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Richard III by Schaubühne Berlin at the Barbican Centre

Published by: Carolin Kopplin on 18th Feb 2017 | View all blogs by Carolin Kopplin

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Lars Eidinger as Richard III

I myself find in myself no pity to myself.

After a successful and critically acclaimed run at the Edinburgh Festival last summer, Thomas Ostermeier brings his intriguing Schaubühne production to London, with Lars Eidinger in the title role.

Using a translation by Marius von Mayenburg, one of the most important contemporary dramatists in Germany, Shakespeare's verse is replaced by prose and the play has been cut down to a running time of two and a half compelling hours without an interval, which seems taxing but is doable as there is not one dull moment in the show.

Thomas Ostermeier's production begins with thunderous drumming by Thomas Witte and a cacophony of noises before we find ourselves at a swell party. The Yorks are celebrating their victory in frat party style, covering the stage with glitter and giving in to any possible vice imaginable. Only Richard finds himself excluded from the festivities. An outsider because of his disfigurement, he has been pushed to the sidelines for far too long. Richard decides to get what he deserves by using deceit and murder. The glitter remains on the stage, stomped into a mix of clay and blood as Richard murders his way to the throne.

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Lars Eidinger (Richard III) and Jenny König (Lady Anne)

Commanding centre stage from the beginning, Lars Eidinger provides Shakespeare's antihero with sexual magnetism and a boyish charm, displaying a set of braces whenever he smiles. He is rapper and stand-up comedian, using a microphone to share his most intimate thoughts with his audience. Using his fake humility to deceive his opponents, Richard makes his lies appear like the truth. When wooing Lady Anne, Richard strips down, offering himself for the kill. Yet instead of piercing his heart, Lady Anne gives Richard a passionate kiss. Richard's seduction has worked and he despises Anne for being such an easy prey. Lars Eidinger's Richard is a monstrous but highly seductive performer. He fondles the microphone like a rock star, aware of his power over his audience.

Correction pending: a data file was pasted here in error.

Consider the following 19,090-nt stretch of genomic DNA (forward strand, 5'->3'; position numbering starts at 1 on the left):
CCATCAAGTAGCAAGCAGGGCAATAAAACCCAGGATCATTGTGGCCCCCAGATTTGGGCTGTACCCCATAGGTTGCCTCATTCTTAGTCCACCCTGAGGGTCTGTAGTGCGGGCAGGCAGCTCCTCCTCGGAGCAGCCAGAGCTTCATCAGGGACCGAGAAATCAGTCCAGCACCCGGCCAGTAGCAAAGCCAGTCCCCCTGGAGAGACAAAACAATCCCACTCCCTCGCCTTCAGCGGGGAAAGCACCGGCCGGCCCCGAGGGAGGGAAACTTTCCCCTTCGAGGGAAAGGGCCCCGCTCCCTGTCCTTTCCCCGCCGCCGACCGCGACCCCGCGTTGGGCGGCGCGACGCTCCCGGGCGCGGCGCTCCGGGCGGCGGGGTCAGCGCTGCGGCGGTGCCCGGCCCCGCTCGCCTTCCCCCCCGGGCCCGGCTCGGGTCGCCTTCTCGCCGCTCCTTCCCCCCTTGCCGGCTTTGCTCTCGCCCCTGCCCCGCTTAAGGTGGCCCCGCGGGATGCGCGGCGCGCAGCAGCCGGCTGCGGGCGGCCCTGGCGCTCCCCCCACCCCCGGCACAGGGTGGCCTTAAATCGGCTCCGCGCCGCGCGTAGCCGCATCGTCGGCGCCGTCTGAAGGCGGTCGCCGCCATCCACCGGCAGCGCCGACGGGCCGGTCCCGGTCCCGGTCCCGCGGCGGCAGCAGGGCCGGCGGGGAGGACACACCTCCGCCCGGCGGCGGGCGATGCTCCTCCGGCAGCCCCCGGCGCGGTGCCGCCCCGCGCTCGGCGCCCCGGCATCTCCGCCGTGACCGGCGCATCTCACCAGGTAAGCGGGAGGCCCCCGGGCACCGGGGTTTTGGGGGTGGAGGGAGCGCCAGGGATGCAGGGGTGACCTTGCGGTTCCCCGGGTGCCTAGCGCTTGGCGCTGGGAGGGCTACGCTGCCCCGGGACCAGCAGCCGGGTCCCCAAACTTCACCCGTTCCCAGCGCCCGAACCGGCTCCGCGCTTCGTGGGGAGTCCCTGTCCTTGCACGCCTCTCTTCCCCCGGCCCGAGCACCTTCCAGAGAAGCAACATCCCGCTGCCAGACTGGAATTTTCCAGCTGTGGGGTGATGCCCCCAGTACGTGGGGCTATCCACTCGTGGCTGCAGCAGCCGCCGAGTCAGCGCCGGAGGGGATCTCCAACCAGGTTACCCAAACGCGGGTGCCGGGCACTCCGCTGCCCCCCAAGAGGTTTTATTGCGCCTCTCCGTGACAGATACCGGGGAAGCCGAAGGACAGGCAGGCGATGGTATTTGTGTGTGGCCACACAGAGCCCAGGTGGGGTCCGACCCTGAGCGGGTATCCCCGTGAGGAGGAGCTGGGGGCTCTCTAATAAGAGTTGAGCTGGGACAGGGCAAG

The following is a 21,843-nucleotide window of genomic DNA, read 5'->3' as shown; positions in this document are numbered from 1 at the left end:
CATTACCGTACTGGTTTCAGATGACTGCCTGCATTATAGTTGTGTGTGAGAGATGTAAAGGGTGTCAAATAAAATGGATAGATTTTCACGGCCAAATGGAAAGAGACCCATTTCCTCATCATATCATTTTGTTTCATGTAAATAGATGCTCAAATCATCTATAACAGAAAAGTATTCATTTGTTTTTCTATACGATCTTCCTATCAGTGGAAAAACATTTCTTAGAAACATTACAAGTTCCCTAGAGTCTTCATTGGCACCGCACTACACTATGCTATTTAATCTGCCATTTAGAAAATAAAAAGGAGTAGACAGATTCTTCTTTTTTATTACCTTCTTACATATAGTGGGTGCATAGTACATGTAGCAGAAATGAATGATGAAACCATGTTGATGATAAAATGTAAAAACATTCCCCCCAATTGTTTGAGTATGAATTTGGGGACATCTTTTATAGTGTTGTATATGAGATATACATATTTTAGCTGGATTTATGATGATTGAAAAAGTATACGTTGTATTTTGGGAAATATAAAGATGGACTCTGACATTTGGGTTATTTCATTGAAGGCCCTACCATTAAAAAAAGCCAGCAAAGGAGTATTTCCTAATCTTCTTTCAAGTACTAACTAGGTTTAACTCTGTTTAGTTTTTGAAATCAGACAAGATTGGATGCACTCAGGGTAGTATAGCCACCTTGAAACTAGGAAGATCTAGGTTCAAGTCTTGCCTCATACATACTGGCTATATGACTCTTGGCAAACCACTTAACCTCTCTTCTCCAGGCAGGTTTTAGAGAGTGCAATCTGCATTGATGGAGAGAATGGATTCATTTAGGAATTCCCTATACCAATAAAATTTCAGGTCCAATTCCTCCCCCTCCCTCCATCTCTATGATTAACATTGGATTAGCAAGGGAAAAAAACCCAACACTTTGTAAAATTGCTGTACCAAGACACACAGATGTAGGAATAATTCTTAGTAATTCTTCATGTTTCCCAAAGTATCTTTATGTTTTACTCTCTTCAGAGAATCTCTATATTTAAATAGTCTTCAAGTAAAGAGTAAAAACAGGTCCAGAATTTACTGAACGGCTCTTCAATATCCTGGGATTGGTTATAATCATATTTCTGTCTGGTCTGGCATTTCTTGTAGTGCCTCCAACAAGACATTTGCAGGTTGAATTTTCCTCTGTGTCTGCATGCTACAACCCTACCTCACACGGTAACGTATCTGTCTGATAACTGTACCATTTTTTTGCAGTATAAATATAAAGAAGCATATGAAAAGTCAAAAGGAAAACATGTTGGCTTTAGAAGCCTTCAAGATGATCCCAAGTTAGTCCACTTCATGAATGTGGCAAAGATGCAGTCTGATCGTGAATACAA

One could say that one flaw of this production is that it centres too much on Lars Eidinger, thereby sidelining the other characters, which leaves him short of serious opponents. Margaret, played by Robert Beyer in drag, is comical. Her curse has been cut and she does not appear as a threat in any way. Jenny König, who gave a splendid performance in Ophelia's Zimmer at the Royal Court, is very good as Lady Anne but her character and Elizabeth (Eva Meckbach) are mere victims, doomed to passivity. Buckingham (Moritz Gottwald) is smeared with a brown paste by Richard, who then exclaims that Buckingham "looks like shit", getting many laughs from the audience. Yet in the end Richard destroys himself by taking his course of action, haunted by his victims and ending up alone in a rather surprising twist.

Thomas Ostermeier's production benefits greatly from Jan Pappelheim's stage design, depicting a bare stage, covered with clay, that seems to be in decay, rotting away with the mayhem caused by the protagonist, and Erich Schneider's atmospheric lighting design. Sébastien Dupouey provides video projections reflecting the unsettling events on the stage. 

An impressive and challenging production.

By Carolin Kopplin  

Until 18th February 2017

Barbican Centre

Running time: 2 hours 30 mins/no interval

Age guidance 14+ (contains nudity and violence)

Performed in German with English surtitles

Weekend Lab

All photographs provided by the Barbican Centre.

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